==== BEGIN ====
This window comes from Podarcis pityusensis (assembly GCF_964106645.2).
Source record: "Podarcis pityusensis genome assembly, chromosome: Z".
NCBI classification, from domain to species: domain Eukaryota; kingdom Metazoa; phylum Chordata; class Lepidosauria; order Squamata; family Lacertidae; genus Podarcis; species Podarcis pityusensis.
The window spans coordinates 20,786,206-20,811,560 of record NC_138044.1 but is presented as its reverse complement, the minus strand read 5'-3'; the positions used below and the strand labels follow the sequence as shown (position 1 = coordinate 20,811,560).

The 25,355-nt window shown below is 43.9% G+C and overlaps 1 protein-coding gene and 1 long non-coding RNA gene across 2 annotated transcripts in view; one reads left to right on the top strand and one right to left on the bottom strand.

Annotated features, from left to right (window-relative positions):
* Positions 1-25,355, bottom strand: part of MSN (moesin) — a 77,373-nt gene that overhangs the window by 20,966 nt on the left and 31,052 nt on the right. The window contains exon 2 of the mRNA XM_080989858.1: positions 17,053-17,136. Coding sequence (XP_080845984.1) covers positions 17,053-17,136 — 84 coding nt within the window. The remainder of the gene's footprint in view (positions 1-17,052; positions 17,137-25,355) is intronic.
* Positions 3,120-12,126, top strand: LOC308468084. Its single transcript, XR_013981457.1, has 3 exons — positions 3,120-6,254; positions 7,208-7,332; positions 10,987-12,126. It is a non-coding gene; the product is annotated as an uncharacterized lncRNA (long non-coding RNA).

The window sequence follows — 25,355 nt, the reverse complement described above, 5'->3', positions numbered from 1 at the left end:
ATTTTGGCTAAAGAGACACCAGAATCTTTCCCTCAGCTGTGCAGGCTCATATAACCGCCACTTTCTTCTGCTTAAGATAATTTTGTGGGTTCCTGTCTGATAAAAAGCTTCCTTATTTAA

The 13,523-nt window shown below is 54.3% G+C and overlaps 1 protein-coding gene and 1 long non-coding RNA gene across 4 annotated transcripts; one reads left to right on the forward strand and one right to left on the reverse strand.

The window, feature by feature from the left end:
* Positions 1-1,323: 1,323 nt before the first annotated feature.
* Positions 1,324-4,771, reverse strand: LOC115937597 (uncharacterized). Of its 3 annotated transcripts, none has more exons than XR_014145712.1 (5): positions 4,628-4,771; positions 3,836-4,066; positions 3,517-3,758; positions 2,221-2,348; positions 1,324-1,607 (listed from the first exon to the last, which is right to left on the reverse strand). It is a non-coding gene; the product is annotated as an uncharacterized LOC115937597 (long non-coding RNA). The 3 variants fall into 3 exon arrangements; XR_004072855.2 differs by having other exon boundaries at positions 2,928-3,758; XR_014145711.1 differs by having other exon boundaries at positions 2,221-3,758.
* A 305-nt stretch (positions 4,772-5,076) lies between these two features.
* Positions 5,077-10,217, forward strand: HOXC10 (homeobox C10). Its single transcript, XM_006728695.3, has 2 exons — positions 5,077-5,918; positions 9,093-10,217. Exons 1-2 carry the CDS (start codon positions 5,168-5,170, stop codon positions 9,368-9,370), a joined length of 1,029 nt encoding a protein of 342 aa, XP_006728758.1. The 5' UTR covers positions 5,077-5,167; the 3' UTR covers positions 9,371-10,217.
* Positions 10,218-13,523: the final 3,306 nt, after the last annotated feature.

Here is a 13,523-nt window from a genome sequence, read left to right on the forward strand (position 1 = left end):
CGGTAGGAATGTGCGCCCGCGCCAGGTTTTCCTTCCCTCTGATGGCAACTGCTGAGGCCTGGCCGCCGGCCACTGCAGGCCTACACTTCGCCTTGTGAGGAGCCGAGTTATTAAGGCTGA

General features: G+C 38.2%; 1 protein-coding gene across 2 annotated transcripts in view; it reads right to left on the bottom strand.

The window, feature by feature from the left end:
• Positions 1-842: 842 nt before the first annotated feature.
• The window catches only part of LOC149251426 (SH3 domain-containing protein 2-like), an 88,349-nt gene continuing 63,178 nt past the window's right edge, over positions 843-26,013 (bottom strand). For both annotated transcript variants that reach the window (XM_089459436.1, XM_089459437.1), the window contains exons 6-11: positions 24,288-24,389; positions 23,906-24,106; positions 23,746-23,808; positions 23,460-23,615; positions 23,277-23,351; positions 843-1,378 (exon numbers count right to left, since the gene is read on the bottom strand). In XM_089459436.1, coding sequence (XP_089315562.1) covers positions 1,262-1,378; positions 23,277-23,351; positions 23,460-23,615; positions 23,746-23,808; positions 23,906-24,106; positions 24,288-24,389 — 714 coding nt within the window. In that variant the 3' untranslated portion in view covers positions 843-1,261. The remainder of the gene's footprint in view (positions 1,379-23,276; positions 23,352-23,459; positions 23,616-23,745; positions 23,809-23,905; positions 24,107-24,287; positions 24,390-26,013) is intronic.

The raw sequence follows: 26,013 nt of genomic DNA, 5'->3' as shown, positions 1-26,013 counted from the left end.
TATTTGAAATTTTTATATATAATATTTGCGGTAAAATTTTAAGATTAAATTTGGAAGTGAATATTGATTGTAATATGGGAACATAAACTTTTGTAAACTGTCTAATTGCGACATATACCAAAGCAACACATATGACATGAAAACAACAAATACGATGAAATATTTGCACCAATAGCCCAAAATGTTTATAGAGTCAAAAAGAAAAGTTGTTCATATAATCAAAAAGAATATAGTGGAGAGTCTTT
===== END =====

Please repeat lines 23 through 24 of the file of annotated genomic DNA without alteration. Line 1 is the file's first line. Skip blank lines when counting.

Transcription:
• The window catches only part of LOC149251426 (SH3 domain-containing protein 2-like), an 88,349-nt gene continuing 63,178 nt past the window's right edge, over positions 843-26,013 (bottom strand). For both annotated transcript variants that reach the window (XM_089459436.1, XM_089459437.1), the window contains exons 6-11: positions 24,288-24,389; positions 23,906-24,106; positions 23,746-23,808; positions 23,460-23,615; positions 23,277-23,351; positions 843-1,378 (exon numbers count right to left, since the gene is read on the bottom strand). In XM_089459436.1, coding sequence (XP_089315562.1) covers positions 1,262-1,378; positions 23,277-23,351; positions 23,460-23,615; positions 23,746-23,808; positions 23,906-24,106; positions 24,288-24,389 — 714 coding nt within the window. In that variant the 3' untranslated portion in view covers positions 843-1,261. The remainder of the gene's footprint in view (positions 1,379-23,276; positions 23,352-23,459; positions 23,616-23,745; positions 23,809-23,905; positions 24,107-24,287; positions 24,390-26,013) is intronic.

The raw sequence follows: 26,013 nt of genomic DNA, 5'->3' as shown, positions 1-26,013 counted from the left end.